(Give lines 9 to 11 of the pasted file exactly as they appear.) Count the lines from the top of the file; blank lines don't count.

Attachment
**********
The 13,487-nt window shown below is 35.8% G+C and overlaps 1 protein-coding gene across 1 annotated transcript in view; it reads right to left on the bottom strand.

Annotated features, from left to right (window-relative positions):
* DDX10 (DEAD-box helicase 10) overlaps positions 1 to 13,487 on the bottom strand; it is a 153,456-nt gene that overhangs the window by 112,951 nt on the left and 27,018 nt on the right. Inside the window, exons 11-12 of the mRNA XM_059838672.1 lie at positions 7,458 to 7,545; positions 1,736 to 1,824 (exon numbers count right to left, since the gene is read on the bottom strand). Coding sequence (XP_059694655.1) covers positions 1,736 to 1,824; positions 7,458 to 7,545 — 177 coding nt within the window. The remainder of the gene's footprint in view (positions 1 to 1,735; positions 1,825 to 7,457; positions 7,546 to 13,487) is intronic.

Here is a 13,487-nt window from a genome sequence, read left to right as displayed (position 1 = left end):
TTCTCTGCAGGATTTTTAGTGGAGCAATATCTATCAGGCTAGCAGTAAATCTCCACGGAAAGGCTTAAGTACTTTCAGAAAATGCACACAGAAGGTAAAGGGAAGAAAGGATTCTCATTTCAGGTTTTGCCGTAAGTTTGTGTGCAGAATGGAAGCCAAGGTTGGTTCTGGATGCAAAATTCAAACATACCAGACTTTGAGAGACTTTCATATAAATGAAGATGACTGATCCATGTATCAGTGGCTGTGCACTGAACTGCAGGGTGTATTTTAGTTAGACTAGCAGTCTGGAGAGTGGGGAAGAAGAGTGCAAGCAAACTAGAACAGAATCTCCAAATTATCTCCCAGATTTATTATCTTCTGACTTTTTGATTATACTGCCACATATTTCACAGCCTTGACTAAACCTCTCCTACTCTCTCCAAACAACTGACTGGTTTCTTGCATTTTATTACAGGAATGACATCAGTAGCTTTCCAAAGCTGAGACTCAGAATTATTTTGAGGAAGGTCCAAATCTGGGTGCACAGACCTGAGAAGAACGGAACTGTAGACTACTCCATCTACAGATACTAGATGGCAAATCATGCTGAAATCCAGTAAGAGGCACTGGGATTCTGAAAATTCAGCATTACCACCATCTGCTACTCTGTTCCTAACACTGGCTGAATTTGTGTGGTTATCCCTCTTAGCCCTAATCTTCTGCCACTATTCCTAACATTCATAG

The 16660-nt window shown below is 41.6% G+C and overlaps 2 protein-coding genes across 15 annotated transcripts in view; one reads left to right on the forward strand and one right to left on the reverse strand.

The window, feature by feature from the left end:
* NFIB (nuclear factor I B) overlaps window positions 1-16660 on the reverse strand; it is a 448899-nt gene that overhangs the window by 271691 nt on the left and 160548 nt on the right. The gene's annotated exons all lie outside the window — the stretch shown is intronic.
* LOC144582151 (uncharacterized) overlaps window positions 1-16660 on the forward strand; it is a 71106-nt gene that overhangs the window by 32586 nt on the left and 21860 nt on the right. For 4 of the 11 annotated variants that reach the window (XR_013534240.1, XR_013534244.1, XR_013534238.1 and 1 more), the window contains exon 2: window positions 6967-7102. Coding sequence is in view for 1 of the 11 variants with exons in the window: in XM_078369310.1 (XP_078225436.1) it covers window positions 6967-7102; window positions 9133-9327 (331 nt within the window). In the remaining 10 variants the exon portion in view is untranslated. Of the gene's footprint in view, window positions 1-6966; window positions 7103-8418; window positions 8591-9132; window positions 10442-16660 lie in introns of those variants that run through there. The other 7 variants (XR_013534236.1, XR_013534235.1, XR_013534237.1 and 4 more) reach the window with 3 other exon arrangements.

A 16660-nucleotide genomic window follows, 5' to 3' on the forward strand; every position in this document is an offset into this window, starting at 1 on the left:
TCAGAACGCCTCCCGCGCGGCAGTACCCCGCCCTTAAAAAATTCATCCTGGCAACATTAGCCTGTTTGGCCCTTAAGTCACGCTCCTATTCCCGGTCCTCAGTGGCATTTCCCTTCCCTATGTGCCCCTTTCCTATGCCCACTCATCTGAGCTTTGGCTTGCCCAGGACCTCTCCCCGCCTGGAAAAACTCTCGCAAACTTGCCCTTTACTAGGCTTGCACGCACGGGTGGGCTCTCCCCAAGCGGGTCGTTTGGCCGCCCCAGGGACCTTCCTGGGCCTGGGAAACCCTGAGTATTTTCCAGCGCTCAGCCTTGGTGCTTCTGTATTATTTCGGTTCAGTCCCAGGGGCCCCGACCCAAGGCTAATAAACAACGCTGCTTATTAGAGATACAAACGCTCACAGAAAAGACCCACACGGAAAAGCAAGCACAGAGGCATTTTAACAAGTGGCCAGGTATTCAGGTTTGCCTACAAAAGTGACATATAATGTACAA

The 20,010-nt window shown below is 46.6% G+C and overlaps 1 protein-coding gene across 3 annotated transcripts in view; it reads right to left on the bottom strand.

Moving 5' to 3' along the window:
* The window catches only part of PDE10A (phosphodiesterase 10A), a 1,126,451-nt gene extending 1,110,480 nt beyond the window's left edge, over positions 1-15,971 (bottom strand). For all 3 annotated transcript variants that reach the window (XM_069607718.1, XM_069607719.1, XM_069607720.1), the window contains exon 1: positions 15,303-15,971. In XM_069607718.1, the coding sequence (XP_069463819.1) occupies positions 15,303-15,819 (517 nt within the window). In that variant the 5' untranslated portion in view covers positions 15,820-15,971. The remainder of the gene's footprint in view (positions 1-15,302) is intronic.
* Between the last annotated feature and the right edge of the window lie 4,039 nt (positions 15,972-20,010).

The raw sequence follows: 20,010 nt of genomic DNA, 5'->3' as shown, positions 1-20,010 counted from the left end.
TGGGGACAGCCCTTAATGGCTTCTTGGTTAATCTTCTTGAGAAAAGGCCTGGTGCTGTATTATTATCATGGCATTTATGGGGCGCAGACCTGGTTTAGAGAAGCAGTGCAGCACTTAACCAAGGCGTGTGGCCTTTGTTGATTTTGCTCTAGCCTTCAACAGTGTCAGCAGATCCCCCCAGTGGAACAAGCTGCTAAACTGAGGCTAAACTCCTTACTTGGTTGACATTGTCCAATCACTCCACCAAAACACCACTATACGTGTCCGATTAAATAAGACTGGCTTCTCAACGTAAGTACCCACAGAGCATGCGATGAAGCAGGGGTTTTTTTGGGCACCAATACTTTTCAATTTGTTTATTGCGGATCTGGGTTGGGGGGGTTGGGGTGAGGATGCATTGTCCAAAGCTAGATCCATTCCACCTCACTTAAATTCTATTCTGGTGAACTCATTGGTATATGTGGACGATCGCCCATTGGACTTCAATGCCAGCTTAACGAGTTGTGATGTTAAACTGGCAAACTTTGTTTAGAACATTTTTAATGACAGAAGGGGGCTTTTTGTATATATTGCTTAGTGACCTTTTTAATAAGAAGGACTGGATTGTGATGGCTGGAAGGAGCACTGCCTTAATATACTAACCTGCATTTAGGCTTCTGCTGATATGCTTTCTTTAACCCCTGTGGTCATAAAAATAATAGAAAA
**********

* LOC144582151 (uncharacterized) overlaps window positions 1-16660 on the forward strand; it is a 71106-nt gene that overhangs the window by 32586 nt on the left and 21860 nt on the right. For 4 of the 11 annotated variants that reach the window (XR_013534240.1, XR_013534244.1, XR_013534238.1 and 1 more), the window contains exon 2: window positions 6967-7102. Coding sequence is in view for 1 of the 11 variants with exons in the window: in XM_078369310.1 (XP_078225436.1) it covers window positions 6967-7102; window positions 9133-9327 (331 nt within the window). In the remaining 10 variants the exon portion in view is untranslated. Of the gene's footprint in view, window positions 1-6966; window positions 7103-8418; window positions 8591-9132; window positions 10442-16660 lie in introns of those variants that run through there. The other 7 variants (XR_013534236.1, XR_013534235.1, XR_013534237.1 and 4 more) reach the window with 3 other exon arrangements.

A 16660-nucleotide genomic window follows, 5' to 3' on the forward strand; every position in this document is an offset into this window, starting at 1 on the left:
TCAGAACGCCTCCCGCGCGGCAGTACCCCGCCCTTAAAAAATTCATCCTGGCAACATTAGCCTGTTTGGCCCTTAAGTCACGCTCCTATTCCCGGTCCTCAGTGGCATTTCCCTTCCCTATGTGCCCCTTTCCTATGCCCACTCATCTGAGCTTTGGCTTGCCCAGGACCTCTCCCCGCCTGGAAAAACTCTCGCAAACTTGCCCTTTACTAGGCTTGCACGCACGGGTGGGCTCTCCCCAAGCGGGTCGTTTGGCCGCCCCAGGGACCTTCCTGGGCCTGGGAAACCCTGAGTATTTTCCAGCGCTCAGCCTTGGTGCTTCTGTATTATTTCGGTTCAGTCCCAGGGGCCCCGACCCAAGGCTAATAAACAACGCTGCTTATTAGAGATACAAACGCTCACAGAAAAGACCCACACGGAAAAGCAAGCACAGAGGCATTTTAACAAGTGGCCAGGTATTCAGGTTTGCCTACAAAAGTGACATATAATGTACAA